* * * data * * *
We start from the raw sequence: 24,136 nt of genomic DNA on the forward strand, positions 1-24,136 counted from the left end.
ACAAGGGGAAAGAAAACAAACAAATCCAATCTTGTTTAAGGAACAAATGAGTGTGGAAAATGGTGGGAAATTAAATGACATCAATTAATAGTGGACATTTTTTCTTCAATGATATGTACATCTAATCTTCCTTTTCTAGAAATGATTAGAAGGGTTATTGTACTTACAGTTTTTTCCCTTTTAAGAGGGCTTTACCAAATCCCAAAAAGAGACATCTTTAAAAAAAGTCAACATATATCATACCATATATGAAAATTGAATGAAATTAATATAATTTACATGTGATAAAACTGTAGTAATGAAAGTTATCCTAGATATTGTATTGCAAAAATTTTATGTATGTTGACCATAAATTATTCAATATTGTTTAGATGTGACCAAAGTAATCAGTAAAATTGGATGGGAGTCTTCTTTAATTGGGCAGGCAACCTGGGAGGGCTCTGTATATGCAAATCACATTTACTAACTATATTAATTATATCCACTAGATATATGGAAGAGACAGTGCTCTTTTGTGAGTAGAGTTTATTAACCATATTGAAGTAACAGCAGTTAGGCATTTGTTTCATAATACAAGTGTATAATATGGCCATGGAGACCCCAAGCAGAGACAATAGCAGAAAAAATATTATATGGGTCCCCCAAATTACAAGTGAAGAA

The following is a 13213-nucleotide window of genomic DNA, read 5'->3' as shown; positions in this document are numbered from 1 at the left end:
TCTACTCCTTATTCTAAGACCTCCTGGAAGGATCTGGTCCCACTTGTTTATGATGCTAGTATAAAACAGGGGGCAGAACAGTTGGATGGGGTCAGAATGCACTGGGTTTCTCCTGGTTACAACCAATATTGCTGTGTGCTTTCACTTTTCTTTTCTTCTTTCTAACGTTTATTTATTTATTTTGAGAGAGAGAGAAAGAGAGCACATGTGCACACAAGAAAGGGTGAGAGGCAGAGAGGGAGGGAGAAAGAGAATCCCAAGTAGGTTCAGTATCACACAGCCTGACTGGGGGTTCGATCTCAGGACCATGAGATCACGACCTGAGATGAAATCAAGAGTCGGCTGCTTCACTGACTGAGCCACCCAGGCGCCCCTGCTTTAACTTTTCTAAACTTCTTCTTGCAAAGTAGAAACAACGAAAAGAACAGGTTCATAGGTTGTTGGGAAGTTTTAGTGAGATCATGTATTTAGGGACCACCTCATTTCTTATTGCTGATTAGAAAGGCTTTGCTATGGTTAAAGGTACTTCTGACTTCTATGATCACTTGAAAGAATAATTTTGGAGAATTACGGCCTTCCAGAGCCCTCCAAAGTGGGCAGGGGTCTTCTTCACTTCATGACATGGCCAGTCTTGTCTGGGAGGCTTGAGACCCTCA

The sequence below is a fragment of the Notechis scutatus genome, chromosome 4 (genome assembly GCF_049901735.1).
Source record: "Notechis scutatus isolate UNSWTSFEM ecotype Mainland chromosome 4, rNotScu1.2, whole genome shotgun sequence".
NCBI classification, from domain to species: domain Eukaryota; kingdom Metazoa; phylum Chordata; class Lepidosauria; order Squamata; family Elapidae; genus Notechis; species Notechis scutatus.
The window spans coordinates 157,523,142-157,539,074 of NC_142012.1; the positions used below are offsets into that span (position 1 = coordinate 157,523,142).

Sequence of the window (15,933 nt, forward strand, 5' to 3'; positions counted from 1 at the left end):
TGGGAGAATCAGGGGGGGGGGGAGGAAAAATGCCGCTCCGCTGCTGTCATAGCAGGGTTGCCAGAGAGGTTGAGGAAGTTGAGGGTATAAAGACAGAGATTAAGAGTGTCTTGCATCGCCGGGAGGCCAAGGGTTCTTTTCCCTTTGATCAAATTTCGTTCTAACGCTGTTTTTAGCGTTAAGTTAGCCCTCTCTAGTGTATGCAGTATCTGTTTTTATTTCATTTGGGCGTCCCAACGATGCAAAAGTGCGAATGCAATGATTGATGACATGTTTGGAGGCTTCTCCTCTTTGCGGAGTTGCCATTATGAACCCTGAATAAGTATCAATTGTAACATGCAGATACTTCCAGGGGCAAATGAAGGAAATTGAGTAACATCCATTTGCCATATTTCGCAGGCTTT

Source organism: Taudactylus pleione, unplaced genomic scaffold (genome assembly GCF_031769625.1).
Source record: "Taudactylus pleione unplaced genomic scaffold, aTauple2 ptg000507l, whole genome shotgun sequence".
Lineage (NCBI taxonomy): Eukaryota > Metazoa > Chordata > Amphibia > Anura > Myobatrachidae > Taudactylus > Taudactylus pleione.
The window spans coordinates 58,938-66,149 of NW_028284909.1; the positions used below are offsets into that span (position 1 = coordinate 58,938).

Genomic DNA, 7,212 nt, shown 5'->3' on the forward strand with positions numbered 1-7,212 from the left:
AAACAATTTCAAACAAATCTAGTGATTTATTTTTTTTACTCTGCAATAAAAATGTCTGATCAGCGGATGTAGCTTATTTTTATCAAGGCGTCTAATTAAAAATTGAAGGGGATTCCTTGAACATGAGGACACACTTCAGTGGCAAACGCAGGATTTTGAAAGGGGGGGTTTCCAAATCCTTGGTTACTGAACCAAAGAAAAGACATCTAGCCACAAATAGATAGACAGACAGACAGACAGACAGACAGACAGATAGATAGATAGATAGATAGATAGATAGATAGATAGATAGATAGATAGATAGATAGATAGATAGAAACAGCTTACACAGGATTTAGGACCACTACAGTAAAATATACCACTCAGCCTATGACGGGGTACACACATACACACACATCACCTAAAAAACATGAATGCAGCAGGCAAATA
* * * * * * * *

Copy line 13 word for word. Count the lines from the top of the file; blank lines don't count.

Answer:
Lineage (NCBI taxonomy): Eukaryota > Metazoa > Chordata > Amphibia > Anura > Myobatrachidae > Taudactylus > Taudactylus pleione.